Ezequiel Barco was not a problem. Almiron was.
Following (and during) Atlanta United’s 1-1 draw against a 10-man Seattle Sounders team Sunday afternoon at Mercedes-Benz Stadium, 19-year-old Ezequiel Barco found himself on the wrong end of criticism—notably from MLS’s lead analyst Matt Doyle, but also from several Atlanta United fans. There are many culprits you can point the finger at for Atlanta United failing to take home the three points, but Barco certainly wasn’t one of them. The numbers alone are quite telling. He lead the team in chances created, chances created from open play, was second in touches (behind Parkhurst) and third in total passes (behind Parkhurst and Leandro Gonzalez Pirez). Was Barco perfect? No, and he still has a ton of growth ahead of him at just 19 years of age. But he looked more assured of himself Sunday, and it was one of his more consistent performances throughout the 90 minutes than we’ve seen all season.
Miguel Almiron’s performance was a bigger issue. He is the leader of this team. He is the one his teammates rely upon to spearhead the attack, to get into dangerous positions in the box, and to deliver service to Josef Martinez. Almiron completed the lowest percentage of passes in the team Sunday, and routinely found himself drifting to the left flank to receive passes since Seattle was so compact in the middle.
But there are 15 million reasons why Ezequiel Barco is easier to blame. I’m not defending his performances outside of this match, but to single him out for blame Sunday is plain wrong. Blame Almiron. Blame Guzan for not stopping a savable penalty. Blame Chris McCann for not burying a chance from a few yards away in front of goal. Barco was fine.
Good defensive teams are always a tough out.
Many saw the Sounders’ 10th-place standing in the Western Conference and assumed they should be an easy out—a pesky team that Atlanta United should easily dispatch with a few effortless swats. But there’s something different about Seattle that separates them from every team around them in the standings. They are great defensively, ranking 5th in all of MLS in goals allowed per game. The only reason they were sitting so low in the table is because Josef Martinez has more goals than their entire team this season. They are simply that bad offensively.
Seattle turned out to be exactly who we thought they were, in that respect. They were difficult as hell to play against, sitting extremely deep and compact and denying space centrally. They created next to nothing offensively—about 0.20 xG not including the penalty. And yet, the Sounders got the result they were looking for. Their strategy—to be incredibly annoying and petulant all game—worked. That’s how desperate teams scrape by in this league, and Atlanta has to work out how to better break them down in these types of games. But it’s important to recognize that Seattle is better at frustrating you than almost anyone in the league.
Atlanta’s home struggles are making the games more interesting.
Hear me out. Last year, especially once Atlanta United moved into Mercedes-Benz Stadium, they were just rolling teams. 3-0. 4-0. Even a 7-0 result. Wins seemed more of a formality than a success. Three goals seemed like the minimum acceptable amount. and with this, perhaps some complacency (combined with tired legs) lead to a disappointing final few games heading into the playoffs (followed by The Game That Shall Not Be Named).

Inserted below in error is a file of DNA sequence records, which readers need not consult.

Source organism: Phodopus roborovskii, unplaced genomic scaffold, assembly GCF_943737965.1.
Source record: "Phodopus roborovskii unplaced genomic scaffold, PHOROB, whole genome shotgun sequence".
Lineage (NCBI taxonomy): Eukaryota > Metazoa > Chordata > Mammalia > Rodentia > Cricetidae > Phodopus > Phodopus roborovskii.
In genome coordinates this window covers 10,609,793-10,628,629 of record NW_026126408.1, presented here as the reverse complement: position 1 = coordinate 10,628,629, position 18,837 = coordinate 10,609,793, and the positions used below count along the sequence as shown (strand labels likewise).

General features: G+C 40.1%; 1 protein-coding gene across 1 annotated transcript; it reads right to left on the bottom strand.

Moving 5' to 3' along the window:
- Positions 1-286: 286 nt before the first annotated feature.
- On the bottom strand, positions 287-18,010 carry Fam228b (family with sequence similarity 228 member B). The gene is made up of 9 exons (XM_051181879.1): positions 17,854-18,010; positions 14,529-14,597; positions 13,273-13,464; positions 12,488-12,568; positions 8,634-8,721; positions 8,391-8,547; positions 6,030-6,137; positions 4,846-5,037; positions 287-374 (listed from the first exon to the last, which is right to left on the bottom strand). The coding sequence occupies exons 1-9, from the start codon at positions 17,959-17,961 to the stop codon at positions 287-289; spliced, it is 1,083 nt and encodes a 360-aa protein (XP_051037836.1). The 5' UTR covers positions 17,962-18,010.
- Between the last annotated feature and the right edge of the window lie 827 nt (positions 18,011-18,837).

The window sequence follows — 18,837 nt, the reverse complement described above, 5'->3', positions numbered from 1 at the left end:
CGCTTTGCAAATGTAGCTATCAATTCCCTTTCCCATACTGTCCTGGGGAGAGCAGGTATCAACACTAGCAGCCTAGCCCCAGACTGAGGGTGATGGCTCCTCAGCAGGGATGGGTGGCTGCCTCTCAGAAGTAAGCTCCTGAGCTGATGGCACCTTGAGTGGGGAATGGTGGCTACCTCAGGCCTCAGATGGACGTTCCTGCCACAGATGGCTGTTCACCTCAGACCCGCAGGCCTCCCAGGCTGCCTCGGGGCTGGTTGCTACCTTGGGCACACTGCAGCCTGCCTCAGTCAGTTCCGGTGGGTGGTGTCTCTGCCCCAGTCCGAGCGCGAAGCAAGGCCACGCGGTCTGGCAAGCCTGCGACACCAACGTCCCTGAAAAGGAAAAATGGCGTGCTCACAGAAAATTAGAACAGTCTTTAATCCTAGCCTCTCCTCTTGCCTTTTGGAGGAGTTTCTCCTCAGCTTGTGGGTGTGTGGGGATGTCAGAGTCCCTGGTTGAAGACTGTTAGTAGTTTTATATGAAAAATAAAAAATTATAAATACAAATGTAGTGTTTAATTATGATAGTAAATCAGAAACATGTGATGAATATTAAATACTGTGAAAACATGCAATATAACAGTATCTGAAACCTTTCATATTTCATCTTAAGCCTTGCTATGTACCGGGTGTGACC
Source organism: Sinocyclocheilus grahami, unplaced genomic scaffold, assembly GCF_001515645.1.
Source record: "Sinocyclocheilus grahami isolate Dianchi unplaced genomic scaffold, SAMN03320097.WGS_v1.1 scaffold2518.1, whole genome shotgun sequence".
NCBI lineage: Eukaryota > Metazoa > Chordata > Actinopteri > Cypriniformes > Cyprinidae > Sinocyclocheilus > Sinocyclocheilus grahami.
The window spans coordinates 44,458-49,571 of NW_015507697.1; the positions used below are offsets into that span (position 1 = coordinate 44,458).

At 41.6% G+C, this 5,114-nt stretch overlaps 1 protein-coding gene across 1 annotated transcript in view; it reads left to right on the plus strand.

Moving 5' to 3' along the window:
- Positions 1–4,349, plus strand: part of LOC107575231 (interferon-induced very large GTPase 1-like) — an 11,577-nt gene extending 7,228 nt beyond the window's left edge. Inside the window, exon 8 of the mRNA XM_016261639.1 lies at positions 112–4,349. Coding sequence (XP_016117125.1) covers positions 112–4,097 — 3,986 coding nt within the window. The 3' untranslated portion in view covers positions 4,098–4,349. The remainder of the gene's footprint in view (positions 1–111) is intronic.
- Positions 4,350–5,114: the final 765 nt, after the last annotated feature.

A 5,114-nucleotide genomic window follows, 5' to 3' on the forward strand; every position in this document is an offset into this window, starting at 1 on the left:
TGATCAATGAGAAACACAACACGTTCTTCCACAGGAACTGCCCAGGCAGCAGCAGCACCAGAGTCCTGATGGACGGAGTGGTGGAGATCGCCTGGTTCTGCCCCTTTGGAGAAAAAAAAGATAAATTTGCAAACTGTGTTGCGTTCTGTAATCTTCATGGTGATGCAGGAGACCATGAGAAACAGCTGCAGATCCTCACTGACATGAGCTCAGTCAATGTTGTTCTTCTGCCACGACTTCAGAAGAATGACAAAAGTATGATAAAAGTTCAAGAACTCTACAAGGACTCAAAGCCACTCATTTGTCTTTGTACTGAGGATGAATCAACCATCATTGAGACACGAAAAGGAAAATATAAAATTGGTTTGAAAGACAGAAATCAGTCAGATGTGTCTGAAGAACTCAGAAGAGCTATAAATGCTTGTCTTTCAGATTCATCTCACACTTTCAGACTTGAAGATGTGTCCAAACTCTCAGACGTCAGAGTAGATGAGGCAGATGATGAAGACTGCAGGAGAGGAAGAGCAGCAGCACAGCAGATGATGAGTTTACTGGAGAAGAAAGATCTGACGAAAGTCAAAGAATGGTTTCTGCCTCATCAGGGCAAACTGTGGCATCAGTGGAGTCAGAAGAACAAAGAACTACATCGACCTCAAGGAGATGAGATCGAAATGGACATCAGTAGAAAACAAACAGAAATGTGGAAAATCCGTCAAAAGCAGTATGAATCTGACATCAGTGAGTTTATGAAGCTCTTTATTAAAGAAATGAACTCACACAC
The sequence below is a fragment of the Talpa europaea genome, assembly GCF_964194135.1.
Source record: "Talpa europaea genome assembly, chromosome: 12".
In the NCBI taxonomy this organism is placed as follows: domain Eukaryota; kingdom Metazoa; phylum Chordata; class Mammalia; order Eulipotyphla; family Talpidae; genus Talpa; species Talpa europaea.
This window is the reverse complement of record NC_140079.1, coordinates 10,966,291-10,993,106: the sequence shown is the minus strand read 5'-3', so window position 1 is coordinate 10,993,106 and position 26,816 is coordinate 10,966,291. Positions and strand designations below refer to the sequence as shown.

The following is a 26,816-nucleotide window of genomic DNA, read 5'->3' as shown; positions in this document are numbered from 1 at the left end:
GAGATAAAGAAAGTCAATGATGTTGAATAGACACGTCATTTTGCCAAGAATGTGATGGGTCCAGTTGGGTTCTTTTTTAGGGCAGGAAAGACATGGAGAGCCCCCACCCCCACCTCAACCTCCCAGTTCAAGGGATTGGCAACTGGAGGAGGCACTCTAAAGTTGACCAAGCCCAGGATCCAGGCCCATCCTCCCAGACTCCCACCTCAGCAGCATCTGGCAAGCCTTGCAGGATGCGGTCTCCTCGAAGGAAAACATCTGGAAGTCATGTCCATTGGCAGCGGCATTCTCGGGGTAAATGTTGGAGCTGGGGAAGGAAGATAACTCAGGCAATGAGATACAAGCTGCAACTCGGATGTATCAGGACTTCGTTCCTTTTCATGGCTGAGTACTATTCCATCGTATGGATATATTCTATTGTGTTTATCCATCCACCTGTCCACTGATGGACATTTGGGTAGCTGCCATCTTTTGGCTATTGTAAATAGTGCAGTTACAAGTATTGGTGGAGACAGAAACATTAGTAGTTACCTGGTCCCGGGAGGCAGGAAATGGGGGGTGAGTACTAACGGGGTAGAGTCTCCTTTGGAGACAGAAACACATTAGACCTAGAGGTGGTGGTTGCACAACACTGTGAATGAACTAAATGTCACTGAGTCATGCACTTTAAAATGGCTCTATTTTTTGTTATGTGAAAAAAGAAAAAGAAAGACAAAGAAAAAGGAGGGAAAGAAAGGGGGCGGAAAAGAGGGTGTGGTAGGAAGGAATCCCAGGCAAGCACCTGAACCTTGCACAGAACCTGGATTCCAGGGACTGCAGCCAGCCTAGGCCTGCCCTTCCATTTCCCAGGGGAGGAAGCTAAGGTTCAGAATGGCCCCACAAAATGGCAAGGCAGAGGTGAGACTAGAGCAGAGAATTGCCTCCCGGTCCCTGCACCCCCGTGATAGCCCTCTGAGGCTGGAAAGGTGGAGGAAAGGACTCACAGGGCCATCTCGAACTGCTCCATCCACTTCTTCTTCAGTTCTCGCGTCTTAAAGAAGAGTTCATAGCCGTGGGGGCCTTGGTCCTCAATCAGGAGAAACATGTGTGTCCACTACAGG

This year has been the opposite. Matches at MBS have been dominated by controversial refereeing decisions, lackluster play from the Five Stripes, and frustrating affairs where the result is anything but a foregone conclusion. To me, this makes Atlanta United a more interesting proposition. When I walked up Northside drive last year to enter the stadium I usually knew how things would generally turn out. This year, I have no earthly idea. That makes the game fun for me, and it makes the good results feel all the more rewarding, even if more sparsely enjoyed.
Josef can’t score all the goals. He needs help.
Josef Martinez added yet again to his goal tally Sunday to bring him to a league-leading 19 on the season. He only needs eight more in Atlanta’s 13 remaining games to break the MLS single-season scoring record—an amazing achievement. And yet, it doesn’t seem like enough, at least at home where Atlanta continues to find itself up against opponents intent on denying space in the box where Martinez earns his paychecks. For the Five Stripes to reach a point where they can routinely and confidently smash through a bunkered defense, Josef can’t be the only player stationed near the opposing center backs.
“It’s difficult to play against a defense that sits so far back and just plays very defensively. It’s difficult to break that defense down,” explained Martino after Sunday’s match through a translator. “The only thing I would say, and it’s not worrisome, but something we could work on is to have somebody other than Josef (Martinez) in and around the box who’s able to score goals for us. We need to try to have more guys in goal scoring positions.”
Whether it’s a matter of personnel or a tactical tweak, it’s reassuring that Martino knows there’s an issue here. Fans have grown increasingly worried about the team’s lack of end product around the goal—particularly at Mercedes-Benz Stadium—and there hasn’t seemed to be any noticeable change over the course of the summer. Defeating these defensive teams is clearly Atlanta’s weakness at this moment, and if Atlanta can’t prove it can find a solution, you can bet your house that teams will use the same strategy come MLS Cup playoffs.
VAR strikes again
By my count, that makes at least 8 VAR reversals leading to goals/penalties given or taken away at MBS this season. I’m not talking about it.